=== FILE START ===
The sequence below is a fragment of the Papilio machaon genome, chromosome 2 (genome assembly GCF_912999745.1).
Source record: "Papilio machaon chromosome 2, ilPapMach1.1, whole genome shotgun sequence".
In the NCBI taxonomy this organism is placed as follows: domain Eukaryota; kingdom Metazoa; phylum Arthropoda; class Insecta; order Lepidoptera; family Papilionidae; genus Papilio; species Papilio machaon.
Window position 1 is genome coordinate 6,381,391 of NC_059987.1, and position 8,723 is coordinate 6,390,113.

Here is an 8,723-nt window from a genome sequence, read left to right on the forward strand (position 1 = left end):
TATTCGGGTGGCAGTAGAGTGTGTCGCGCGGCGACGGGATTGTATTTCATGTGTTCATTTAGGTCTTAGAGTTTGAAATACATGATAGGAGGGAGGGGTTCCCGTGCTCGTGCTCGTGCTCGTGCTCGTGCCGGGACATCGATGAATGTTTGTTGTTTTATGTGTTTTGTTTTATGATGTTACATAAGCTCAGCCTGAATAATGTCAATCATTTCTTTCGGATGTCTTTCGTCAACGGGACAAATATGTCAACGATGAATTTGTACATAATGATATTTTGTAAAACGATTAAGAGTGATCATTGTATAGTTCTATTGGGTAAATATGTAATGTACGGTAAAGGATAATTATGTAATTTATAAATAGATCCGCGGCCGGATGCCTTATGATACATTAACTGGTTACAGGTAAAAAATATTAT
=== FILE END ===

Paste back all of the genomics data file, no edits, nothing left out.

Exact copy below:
The sequence below is a fragment of the Papilio machaon genome, chromosome 2 (genome assembly GCF_912999745.1).
Source record: "Papilio machaon chromosome 2, ilPapMach1.1, whole genome shotgun sequence".
In the NCBI taxonomy this organism is placed as follows: domain Eukaryota; kingdom Metazoa; phylum Arthropoda; class Insecta; order Lepidoptera; family Papilionidae; genus Papilio; species Papilio machaon.
Window position 1 is genome coordinate 6,381,391 of NC_059987.1, and position 8,723 is coordinate 6,390,113.

Here is an 8,723-nt window from a genome sequence, read left to right on the forward strand (position 1 = left end):
TATTCGGGTGGCAGTAGAGTGTGTCGCGCGGCGACGGGATTGTATTTCATGTGTTCATTTAGGTCTTAGAGTTTGAAATACATGATAGGAGGGAGGGGTTCCCGTGCTCGTGCTCGTGCTCGTGCTCGTGCCGGGACATCGATGAATGTTTGTTGTTTTATGTGTTTTGTTTTATGATGTTACATAAGCTCAGCCTGAATAATGTCAATCATTTCTTTCGGATGTCTTTCGTCAACGGGACAAATATGTCAACGATGAATTTGTACATAATGATATTTTGTAAAACGATTAAGAGTGATCATTGTATAGTTCTATTGGGTAAATATGTAATGTACGGTAAAGGATAATTATGTAATTTATAAATAGATCCGCGGCCGGATGCCTTATGATACATTAACTGGTTACAGGTAAAAAATATTAT